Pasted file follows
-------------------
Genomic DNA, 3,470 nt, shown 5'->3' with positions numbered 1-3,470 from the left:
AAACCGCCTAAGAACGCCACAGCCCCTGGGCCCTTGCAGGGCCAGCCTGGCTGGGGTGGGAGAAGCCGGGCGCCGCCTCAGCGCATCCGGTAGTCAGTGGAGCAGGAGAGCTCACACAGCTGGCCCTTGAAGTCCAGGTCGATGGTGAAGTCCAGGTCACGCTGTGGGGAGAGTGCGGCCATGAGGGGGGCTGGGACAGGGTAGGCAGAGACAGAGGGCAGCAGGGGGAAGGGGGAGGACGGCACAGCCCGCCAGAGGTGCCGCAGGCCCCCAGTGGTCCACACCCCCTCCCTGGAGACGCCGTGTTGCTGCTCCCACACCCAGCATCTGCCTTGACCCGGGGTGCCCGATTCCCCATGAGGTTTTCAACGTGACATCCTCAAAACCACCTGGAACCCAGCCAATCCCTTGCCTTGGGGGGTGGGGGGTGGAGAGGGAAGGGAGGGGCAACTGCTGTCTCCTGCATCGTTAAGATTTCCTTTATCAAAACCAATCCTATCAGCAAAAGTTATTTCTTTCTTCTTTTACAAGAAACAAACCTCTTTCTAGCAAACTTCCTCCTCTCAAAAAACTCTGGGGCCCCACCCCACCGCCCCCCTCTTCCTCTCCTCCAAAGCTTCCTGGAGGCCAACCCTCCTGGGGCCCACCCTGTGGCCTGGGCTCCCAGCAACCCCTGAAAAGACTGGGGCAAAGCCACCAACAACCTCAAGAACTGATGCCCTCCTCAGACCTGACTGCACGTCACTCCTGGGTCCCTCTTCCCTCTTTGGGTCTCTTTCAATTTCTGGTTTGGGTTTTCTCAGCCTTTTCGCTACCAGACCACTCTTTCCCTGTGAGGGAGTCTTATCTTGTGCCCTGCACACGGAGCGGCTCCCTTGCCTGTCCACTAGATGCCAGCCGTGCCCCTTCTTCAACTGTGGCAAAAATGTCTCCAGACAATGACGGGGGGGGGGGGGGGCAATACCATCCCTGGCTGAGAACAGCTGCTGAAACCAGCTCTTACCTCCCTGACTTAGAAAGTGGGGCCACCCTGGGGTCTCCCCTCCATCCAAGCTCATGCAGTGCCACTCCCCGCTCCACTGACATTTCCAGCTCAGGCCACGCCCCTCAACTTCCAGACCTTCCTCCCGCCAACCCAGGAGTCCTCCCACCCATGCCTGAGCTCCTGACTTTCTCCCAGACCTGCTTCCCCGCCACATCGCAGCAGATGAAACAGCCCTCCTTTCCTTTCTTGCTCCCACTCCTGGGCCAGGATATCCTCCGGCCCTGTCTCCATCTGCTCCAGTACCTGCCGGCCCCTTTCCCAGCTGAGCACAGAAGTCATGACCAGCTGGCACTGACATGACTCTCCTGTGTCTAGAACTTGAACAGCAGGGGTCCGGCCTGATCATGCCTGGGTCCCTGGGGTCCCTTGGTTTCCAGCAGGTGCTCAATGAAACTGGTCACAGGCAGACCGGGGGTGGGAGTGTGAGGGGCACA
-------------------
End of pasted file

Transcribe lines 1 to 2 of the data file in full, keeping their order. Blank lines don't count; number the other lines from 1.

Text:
Genomic DNA, 3,470 nt, shown 5'->3' with positions numbered 1-3,470 from the left:
AAACCGCCTAAGAACGCCACAGCCCCTGGGCCCTTGCAGGGCCAGCCTGGCTGGGGTGGGAGAAGCCGGGCGCCGCCTCAGCGCATCCGGTAGTCAGTGGAGCAGGAGAGCTCACACAGCTGGCCCTTGAAGTCCAGGTCGATGGTGAAGTCCAGGTCACGCTGTGGGGAGAGTGCGGCCATGAGGGGGGCTGGGACAGGGTAGGCAGAGACAGAGGGCAGCAGGGGGAAGGGGGAGGACGGCACAGCCCGCCAGAGGTGCCGCAGGCCCCCAGTGGTCCACACCCCCTCCCTGGAGACGCCGTGTTGCTGCTCCCACACCCAGCATCTGCCTTGACCCGGGGTGCCCGATTCCCCATGAGGTTTTCAACGTGACATCCTCAAAACCACCTGGAACCCAGCCAATCCCTTGCCTTGGGGGGTGGGGGGTGGAGAGGGAAGGGAGGGGCAACTGCTGTCTCCTGCATCGTTAAGATTTCCTTTATCAAAACCAATCCTATCAGCAAAAGTTATTTCTTTCTTCTTTTACAAGAAACAAACCTCTTTCTAGCAAACTTCCTCCTCTCAAAAAACTCTGGGGCCCCACCCCACCGCCCCCCTCTTCCTCTCCTCCAAAGCTTCCTGGAGGCCAACCCTCCTGGGGCCCACCCTGTGGCCTGGGCTCCCAGCAACCCCTGAAAAGACTGGGGCAAAGCCACCAACAACCTCAAGAACTGATGCCCTCCTCAGACCTGACTGCACGTCACTCCTGGGTCCCTCTTCCCTCTTTGGGTCTCTTTCAATTTCTGGTTTGGGTTTTCTCAGCCTTTTCGCTACCAGACCACTCTTTCCCTGTGAGGGAGTCTTATCTTGTGCCCTGCACACGGAGCGGCTCCCTTGCCTGTCCACTAGATGCCAGCCGTGCCCCTTCTTCAACTGTGGCAAAAATGTCTCCAGACAATGACGGGGGGGGGGGGGGGCAATACCATCCCTGGCTGAGAACAGCTGCTGAAACCAGCTCTTACCTCCCTGACTTAGAAAGTGGGGCCACCCTGGGGTCTCCCCTCCATCCAAGCTCATGCAGTGCCACTCCCCGCTCCACTGACATTTCCAGCTCAGGCCACGCCCCTCAACTTCCAGACCTTCCTCCCGCCAACCCAGGAGTCCTCCCACCCATGCCTGAGCTCCTGACTTTCTCCCAGACCTGCTTCCCCGCCACATCGCAGCAGATGAAACAGCCCTCCTTTCCTTTCTTGCTCCCACTCCTGGGCCAGGATATCCTCCGGCCCTGTCTCCATCTGCTCCAGTACCTGCCGGCCCCTTTCCCAGCTGAGCACAGAAGTCATGACCAGCTGGCACTGACATGACTCTCCTGTGTCTAGAACTTGAACAGCAGGGGTCCGGCCTGATCATGCCTGGGTCCCTGGGGTCCCTTGGTTTCCAGCAGGTGCTCAATGAAACTGGTCACAGGCAGACCGGGGGTGGGAGTGTGAGGGGCACA